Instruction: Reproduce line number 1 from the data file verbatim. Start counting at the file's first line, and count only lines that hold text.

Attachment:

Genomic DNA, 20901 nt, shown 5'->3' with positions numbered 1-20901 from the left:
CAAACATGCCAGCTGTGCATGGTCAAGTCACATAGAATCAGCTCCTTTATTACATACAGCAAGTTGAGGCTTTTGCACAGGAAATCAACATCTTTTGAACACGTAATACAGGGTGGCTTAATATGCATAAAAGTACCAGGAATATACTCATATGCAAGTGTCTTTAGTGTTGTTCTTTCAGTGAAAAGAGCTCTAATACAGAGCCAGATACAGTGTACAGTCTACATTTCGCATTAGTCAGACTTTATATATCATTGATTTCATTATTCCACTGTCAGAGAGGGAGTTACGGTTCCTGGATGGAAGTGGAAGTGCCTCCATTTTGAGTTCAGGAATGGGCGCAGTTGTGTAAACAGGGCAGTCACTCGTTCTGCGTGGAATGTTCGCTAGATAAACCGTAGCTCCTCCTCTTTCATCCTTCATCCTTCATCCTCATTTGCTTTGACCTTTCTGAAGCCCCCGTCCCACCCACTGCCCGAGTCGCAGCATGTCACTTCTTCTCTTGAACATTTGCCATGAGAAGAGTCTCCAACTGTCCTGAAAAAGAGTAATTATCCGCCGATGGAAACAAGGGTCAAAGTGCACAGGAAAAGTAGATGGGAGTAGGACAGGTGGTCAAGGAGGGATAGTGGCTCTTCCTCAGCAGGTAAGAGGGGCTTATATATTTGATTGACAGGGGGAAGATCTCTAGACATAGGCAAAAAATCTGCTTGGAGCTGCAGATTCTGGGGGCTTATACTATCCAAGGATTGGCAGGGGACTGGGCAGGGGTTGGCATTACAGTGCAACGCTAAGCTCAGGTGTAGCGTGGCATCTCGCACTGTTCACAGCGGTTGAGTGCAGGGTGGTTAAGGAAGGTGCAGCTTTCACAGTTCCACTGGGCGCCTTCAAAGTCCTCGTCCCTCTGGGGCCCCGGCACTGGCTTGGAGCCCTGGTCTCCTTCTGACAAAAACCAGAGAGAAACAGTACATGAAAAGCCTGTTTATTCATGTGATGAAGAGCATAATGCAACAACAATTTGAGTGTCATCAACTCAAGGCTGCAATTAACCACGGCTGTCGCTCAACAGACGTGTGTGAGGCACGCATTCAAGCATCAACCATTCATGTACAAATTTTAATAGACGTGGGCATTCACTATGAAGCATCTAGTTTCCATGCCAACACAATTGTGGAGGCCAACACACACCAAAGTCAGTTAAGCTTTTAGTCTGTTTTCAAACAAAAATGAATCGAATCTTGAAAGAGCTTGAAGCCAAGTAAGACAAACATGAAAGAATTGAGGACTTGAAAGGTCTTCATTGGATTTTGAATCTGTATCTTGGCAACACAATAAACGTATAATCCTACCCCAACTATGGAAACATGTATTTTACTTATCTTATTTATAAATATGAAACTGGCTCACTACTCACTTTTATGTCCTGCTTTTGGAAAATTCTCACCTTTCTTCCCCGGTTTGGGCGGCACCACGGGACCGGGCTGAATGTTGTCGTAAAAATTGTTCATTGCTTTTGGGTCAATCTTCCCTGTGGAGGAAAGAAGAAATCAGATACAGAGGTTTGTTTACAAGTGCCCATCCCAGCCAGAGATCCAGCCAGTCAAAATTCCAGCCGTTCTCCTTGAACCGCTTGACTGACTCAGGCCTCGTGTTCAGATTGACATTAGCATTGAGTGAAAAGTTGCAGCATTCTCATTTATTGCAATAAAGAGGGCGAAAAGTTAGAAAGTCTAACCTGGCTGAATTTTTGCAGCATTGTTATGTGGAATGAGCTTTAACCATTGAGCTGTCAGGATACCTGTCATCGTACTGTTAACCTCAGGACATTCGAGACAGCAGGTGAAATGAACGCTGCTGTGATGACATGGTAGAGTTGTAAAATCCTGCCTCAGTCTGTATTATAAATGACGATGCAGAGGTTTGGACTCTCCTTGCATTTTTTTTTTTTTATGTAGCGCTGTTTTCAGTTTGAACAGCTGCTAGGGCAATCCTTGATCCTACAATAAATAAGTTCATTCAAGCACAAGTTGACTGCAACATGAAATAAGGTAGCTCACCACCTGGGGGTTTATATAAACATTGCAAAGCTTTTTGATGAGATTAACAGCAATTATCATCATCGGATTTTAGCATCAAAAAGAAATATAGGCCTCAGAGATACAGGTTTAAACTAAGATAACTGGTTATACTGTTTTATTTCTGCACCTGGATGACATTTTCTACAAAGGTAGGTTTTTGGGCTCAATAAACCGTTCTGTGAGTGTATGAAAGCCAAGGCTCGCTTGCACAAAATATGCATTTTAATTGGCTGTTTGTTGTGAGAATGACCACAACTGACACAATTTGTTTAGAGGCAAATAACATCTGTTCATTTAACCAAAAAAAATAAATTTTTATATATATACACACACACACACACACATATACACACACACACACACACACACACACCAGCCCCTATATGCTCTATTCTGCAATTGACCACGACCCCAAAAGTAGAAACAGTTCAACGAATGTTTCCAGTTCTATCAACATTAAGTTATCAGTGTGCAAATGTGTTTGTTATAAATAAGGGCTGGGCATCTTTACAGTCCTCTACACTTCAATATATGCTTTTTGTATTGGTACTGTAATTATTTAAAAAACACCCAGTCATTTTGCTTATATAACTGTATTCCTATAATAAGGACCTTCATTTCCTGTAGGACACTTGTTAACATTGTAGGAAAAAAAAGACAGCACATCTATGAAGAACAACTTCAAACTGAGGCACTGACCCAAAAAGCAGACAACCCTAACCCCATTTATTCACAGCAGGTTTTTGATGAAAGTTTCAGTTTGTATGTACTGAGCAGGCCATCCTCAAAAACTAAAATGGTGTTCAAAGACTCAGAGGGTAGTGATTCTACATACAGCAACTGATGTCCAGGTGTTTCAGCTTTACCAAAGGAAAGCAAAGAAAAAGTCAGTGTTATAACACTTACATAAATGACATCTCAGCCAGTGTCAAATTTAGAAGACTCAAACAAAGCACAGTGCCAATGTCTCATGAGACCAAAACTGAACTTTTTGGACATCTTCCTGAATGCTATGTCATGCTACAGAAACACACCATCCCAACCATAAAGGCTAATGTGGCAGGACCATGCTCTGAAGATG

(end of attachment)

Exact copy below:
Genomic DNA, 20901 nt, shown 5'->3' with positions numbered 1-20901 from the left: